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Of the trees which, as we have already stated,1 bud in winter at the rising of the Eagle, the almond blossoms the first of all, in the month of January2 namely, while by March the fruit is well developed. Next to it in blossoming is the plum3 of Armenia, and then the tuber and the early peach,4 the first two being exotics, and the latter forced by the agency of cultivation. Among the forest trees, the first that blossoms in the course of nature is the elder,5 which has the most pith of any, and the male cornel, which has none6 at all. Among the cultivated trees we next have the apple, and immediately after —so much so, indeed, that it would almost appear that they blossom simultaneously—the pear, the cherry, and the plum. Next to these is the laurel, and then the cypress, and after that the pomegranate and the fig: the vine, too, and the olive are budding when these last trees are in flower, the period of their conception7 being the rising of the Vergiliæ,8 that being their constellation.9 As for the vine, it blossoms at the summer solstice, and the olive begins to do so a little later. All blossoms remain on the trees seven days, and never fall sooner; some, indeed, fall later, but none remain on more than twice seven days. The blossoms are always off before the eighth day10 of the ides of July, the period of the prevalence of the Etesian11 winds.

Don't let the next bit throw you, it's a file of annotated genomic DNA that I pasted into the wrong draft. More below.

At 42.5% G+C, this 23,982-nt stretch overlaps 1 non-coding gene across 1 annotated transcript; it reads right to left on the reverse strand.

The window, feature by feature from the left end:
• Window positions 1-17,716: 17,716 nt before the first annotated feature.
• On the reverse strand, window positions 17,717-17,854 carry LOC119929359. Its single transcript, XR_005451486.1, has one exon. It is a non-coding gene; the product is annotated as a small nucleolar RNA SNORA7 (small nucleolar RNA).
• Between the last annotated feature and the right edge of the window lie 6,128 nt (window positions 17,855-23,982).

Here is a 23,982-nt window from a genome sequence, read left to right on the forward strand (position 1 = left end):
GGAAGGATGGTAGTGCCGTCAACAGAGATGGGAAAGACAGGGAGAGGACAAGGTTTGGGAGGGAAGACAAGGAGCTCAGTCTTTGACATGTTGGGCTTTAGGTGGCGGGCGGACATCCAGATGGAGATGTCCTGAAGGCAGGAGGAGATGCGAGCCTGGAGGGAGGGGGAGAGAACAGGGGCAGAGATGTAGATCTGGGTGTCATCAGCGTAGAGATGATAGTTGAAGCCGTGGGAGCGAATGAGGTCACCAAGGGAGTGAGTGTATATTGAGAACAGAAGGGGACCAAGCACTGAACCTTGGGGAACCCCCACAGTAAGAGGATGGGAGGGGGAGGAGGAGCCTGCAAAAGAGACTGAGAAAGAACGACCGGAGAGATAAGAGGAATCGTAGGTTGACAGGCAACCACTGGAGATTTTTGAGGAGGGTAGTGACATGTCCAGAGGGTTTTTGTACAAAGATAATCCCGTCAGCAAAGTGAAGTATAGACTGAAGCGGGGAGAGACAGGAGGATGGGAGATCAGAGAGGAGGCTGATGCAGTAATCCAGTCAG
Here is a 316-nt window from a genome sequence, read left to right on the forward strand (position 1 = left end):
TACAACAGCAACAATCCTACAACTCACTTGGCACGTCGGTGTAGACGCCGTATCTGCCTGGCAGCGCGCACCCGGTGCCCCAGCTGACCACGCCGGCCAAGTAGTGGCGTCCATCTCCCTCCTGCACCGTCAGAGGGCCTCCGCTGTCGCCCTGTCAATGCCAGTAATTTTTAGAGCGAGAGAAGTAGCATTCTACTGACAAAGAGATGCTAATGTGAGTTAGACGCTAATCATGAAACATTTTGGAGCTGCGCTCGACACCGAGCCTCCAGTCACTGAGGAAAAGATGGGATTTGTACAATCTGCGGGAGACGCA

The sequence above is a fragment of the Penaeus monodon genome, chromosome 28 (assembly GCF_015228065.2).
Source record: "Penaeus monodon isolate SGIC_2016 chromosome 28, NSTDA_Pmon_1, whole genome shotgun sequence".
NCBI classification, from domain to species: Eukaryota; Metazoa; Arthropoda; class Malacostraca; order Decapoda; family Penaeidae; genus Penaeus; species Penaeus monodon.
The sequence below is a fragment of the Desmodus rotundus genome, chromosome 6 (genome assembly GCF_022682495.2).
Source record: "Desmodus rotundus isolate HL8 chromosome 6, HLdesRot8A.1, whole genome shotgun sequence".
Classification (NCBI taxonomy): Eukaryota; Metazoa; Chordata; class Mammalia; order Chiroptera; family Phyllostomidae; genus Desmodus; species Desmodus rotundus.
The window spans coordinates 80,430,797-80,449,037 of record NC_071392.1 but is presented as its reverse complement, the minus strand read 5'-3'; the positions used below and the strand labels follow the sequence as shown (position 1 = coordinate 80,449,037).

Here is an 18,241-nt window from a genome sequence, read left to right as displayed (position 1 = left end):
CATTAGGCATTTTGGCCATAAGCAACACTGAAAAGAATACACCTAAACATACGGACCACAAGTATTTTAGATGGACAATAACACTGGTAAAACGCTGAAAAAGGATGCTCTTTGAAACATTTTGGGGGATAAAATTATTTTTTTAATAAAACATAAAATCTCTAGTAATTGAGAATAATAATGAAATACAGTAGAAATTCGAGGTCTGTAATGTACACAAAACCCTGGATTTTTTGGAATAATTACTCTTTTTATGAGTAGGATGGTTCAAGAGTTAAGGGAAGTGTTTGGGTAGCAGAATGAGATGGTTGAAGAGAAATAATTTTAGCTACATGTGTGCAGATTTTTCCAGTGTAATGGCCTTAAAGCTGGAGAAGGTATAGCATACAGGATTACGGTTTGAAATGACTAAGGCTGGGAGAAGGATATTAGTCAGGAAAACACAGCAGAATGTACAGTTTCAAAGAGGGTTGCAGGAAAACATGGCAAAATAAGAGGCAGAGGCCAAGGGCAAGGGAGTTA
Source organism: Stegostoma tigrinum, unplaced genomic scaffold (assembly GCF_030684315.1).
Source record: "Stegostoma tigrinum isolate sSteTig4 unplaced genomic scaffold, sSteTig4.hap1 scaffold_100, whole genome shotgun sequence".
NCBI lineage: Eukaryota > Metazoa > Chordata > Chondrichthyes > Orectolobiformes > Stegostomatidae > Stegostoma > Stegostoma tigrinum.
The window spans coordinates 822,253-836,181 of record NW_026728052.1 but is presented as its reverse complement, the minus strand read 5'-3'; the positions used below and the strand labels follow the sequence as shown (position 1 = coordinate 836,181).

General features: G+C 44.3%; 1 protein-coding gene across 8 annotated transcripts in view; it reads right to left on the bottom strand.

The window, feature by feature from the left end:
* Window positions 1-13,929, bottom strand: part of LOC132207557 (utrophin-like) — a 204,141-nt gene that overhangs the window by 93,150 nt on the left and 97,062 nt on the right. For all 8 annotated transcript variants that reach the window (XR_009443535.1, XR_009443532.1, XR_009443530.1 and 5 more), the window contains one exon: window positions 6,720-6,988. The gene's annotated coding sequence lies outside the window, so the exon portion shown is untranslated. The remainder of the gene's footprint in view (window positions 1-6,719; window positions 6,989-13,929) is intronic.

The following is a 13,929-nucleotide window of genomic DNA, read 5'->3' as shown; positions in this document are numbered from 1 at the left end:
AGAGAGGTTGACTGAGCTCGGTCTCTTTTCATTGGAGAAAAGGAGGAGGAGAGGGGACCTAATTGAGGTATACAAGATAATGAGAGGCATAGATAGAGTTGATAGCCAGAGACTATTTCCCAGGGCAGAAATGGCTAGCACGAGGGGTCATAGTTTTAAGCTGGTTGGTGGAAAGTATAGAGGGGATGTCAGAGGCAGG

1 In the last Chapter.

2 In Paris, Fée says, the almond does not blossom till March. If the tree should blossom too soon, it is often at the expense of the fruit.

3 Probably the apricot. See B. xv. c. 12.

4 See B. xv. c. 11.

5 See B. xxiv. c. 8.

6 This, of course, is not the fact. As to the succeeding statements, they are borrowed mostly from Theophrastus, and are in general correct.

7 The rising of the sap.

8 The Pleiades. See B. xviii. cc. 59, 60.

9 It was supposed in astrology that the stars exercised an effect equally upon animal and vegetable life.

10 25th of July.

11 See R. xviii. c. 68.

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